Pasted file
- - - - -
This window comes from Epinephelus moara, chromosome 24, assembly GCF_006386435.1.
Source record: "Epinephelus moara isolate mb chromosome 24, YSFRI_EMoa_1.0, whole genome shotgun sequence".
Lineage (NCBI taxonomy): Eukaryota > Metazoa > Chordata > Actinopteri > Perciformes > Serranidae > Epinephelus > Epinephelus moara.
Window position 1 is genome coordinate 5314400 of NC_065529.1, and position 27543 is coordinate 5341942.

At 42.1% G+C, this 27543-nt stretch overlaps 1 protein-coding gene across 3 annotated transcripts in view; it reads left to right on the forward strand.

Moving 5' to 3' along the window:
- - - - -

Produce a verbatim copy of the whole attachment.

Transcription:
This window comes from Epinephelus moara, chromosome 24, assembly GCF_006386435.1.
Source record: "Epinephelus moara isolate mb chromosome 24, YSFRI_EMoa_1.0, whole genome shotgun sequence".
Lineage (NCBI taxonomy): Eukaryota > Metazoa > Chordata > Actinopteri > Perciformes > Serranidae > Epinephelus > Epinephelus moara.
Window position 1 is genome coordinate 5314400 of NC_065529.1, and position 27543 is coordinate 5341942.

At 42.1% G+C, this 27543-nt stretch overlaps 1 protein-coding gene across 3 annotated transcripts in view; it reads left to right on the forward strand.

Moving 5' to 3' along the window: